Waiting for an Alien

There is little time left before the release of Alien: Covenant, the long-awaited sequel to Prometheus and the second part of the epic xenomorph saga prequel, directed by the legendary British filmmaker Ridley Scott. We look forward to taking one step closer to unravel the mystery of xenomorphs’ origins and to reveal true intentions of the enigmatic extraterrestrial race of godlike Engineers. We also would like to believe that the new creation of Ridley Scott will not disappoint the fans of his works as well as of the franchise itself, will not lower the bar set high by Alien, Aliens and Prometheus.

The uniqueness of the Alien franchise (I am not referring to the two crossovers about the Aliens – Predators wars that speculate on success of the series and, generally, are not related to them at all) consists in the fact that its each film, directed by different filmmakers (with the exception of Ridley Scott himself who scored by three works) is strictly individual and carries specific pattern of its creator. The films of other franchises, for example, about James Bond, Jason Vorhees or even Star Wars, finally, (oops, now I feel that I will be stoned to death by the enraged fans of bondiana, unlucky number and Jedi chronicles – please don’t do this, my friends, I personally belong to this glorious cohort!) independently from their quality (one is better, another is worse) are mainly similar and do not go beyond the genre that they belong to. It is quite difficult to define which of them was directed by a particular filmmaker (with all due respect to every one of them). The situation with xenomorph saga is slightly different.

Alien (1979) by Ridley Scott is a progenitor of gothic space horror, is one of the most iconic films of the director, that launched his career to the star orbit. Magnificently elaborated characters, almost surgical attentiveness to the finest details and, the most important, the atmosphere of creepy claustrophobic suspense and sticky terror that engulfs the protagonists as well as the audience. Entourage and film set are outstanding – crucial contribution in this regard was made by the Swiss artist-surrealist Hans Rudolph Giger who also came up with unique image of Alien.

Aliens (1986) by James Cameron is already a space action film with horror elements. Extraordinary intense action, wild shooting, excellent special effects – all of this can be easily outlined in the previous and subsequent works of the director: The Terminator, Terminator 2: Judgment Day, Avatar. Aliens is the rarest case when the sequel turned out to be not worse than the original but to some extent even surpassed it (although it is a thankless task to compare them – both movies belong to different genres).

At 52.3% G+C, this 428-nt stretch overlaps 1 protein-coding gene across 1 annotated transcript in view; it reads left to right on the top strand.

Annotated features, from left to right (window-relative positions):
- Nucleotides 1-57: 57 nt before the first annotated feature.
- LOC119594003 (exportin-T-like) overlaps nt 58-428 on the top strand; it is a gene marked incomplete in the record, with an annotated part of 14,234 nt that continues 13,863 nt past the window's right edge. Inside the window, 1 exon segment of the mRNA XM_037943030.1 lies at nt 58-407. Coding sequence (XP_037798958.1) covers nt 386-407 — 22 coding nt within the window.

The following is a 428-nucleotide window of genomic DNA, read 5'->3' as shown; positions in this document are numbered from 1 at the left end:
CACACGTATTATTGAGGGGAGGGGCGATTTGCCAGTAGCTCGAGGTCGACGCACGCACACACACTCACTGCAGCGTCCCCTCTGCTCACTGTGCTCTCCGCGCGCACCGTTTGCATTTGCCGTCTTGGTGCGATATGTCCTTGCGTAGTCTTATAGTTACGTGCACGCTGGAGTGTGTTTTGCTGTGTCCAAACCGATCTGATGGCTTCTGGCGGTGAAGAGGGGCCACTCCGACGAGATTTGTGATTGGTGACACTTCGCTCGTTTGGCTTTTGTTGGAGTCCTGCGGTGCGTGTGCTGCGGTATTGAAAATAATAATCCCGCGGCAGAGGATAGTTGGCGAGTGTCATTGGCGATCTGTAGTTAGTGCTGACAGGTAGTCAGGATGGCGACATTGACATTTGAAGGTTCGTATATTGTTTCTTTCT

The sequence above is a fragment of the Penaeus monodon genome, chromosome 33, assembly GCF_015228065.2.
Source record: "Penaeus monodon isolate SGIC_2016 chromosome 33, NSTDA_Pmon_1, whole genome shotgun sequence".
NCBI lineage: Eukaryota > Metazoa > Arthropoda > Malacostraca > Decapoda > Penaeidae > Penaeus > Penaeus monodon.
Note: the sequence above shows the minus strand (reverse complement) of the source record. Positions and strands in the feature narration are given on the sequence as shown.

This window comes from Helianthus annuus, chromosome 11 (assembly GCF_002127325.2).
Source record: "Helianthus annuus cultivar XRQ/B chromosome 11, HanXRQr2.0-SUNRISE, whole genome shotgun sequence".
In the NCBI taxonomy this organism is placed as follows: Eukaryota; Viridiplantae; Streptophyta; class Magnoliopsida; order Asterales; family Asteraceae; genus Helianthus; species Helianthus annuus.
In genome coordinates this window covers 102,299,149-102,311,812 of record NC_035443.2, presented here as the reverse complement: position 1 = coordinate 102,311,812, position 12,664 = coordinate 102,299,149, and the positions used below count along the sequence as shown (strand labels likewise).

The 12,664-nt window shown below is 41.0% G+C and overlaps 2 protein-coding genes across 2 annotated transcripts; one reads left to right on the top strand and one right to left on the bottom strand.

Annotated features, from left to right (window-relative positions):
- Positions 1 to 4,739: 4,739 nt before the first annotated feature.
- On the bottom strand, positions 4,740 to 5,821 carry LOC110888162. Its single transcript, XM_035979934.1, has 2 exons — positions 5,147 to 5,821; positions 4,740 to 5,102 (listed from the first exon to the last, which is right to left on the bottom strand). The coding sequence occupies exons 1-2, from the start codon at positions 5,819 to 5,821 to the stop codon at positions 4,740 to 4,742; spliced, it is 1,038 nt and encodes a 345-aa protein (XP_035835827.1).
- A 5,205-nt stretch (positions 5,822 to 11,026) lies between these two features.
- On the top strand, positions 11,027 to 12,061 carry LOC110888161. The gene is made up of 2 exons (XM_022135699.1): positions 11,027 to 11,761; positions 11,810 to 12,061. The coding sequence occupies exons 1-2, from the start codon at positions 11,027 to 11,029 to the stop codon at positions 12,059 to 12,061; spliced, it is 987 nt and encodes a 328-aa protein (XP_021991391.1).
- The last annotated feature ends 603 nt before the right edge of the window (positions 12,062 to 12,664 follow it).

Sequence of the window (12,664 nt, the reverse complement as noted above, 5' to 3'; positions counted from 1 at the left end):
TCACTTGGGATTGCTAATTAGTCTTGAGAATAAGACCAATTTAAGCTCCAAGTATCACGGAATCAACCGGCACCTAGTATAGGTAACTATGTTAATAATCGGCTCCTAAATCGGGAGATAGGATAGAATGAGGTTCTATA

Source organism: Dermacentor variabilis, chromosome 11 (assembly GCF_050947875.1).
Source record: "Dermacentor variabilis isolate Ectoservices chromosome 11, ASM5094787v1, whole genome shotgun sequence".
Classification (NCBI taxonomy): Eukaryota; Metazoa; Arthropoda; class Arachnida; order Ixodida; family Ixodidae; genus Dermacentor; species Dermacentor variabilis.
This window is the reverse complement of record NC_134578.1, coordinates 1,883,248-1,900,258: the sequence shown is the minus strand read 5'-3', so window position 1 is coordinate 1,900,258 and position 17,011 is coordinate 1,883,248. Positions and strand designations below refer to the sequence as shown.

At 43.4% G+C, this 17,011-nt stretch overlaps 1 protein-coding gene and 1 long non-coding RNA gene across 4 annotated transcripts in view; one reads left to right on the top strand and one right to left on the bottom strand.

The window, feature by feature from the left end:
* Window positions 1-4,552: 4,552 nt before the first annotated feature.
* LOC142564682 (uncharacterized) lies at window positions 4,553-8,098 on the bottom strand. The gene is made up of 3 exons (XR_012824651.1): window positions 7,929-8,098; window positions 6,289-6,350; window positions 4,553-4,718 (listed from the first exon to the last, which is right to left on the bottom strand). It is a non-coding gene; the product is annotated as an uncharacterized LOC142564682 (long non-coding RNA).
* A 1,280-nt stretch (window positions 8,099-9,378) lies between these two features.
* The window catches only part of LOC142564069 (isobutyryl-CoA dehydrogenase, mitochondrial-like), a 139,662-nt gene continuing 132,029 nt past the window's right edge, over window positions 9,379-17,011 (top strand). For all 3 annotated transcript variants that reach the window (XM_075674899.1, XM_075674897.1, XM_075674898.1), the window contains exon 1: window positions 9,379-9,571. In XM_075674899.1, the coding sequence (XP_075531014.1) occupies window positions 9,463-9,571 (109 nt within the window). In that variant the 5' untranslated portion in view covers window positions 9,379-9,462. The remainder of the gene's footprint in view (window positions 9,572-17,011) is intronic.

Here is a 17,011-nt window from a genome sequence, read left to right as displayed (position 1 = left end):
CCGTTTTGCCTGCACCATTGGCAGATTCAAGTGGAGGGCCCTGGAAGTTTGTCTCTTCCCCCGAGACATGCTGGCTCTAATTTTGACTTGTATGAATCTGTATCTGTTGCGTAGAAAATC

Alien 3 (1992) – is a very underrated film of brilliant David Fincher, his directorial debut in big cinematography. As in his subsequent pictures (Seven, Panic Room) David Fincher pays significant attention here to the psychological component of horror. Of all the films about xenomorphs this is the most grim and dystopian in which he describes in dark colors a penal colony planet inhabited only by rapists, sadists and killers. The threat here is posed not so much by Alien but by these inmates (with few exceptions, I should note) and by a thing that parasitizes in the body of the main character. Oppressive, slow and heavy drama of horrors typical for Fincher’s works.

Alien: Resurrection (1997) by Jean-Pierre Jeunet – in my opinion, is the least distinguished of the franchise. I cannot imagine what motivated the author of surrealistic Delicatessen and The City of the Lost Children as well as of a sweet comedy Amelie when he agreed to direct this sequel to the Alien anthology. Jean-Pierre Jeunet filmed a decent space horror action movie with a bit of grotesque inherent to his works. A very made-up plot about a super-heroine (nothing less than as in cinecomics from Marvel or DC) which is a clone to the key protagonist of previous films. Meanwhile, there is no way to call the picture a bad one – it is a high quality film which stands out by good special effects and perfect acting (particularly one should distinguish a permanent Jean-Pierre Jeunet actor – Dominique Pinon that magnificently portrayed a charming and sometimes funny paraplegic mechanic Vriess and inimitable Ron Perlman as a gorilla-like brutal mercenary Johner). The point is simply that the Jeunet’s picture in many ways falls behind its stronger brethren of the cinematic universe about Aliens (as I mentioned before, the bar was set too high).

Prometheus (2012) marked the triumphant return of Ridley Scott to the theme of Aliens. This time he created powerful and comprehensive sci-fi movie that broached the issues of humanity origins on Earth, of faith and of relationship between man and artificial intelligence. Prometheus is a prequel to Alien that describes the events about 30 years prior to the moment when the crew of the cargo spaceship “Nostromo” clashed in a deadly battle against the xenomorph-Alien. A must-see impressive large-scale film.

And still, what should we expect from Alien: Covenant? According to scarce data from mass-media and trailers (the crew of colonists of the ship “Covenant” explores a remote planet where is hunted by “monstrous creatures”) I am not ruling out that Ridley Scott created some kind of a symbiosis of the first and second parts of the franchise. What will be the result – I cannot say – you should see the picture. But the fact that the Great Master, Sir Ridley Scott himself, returned to the director’s chair gives us big hope.




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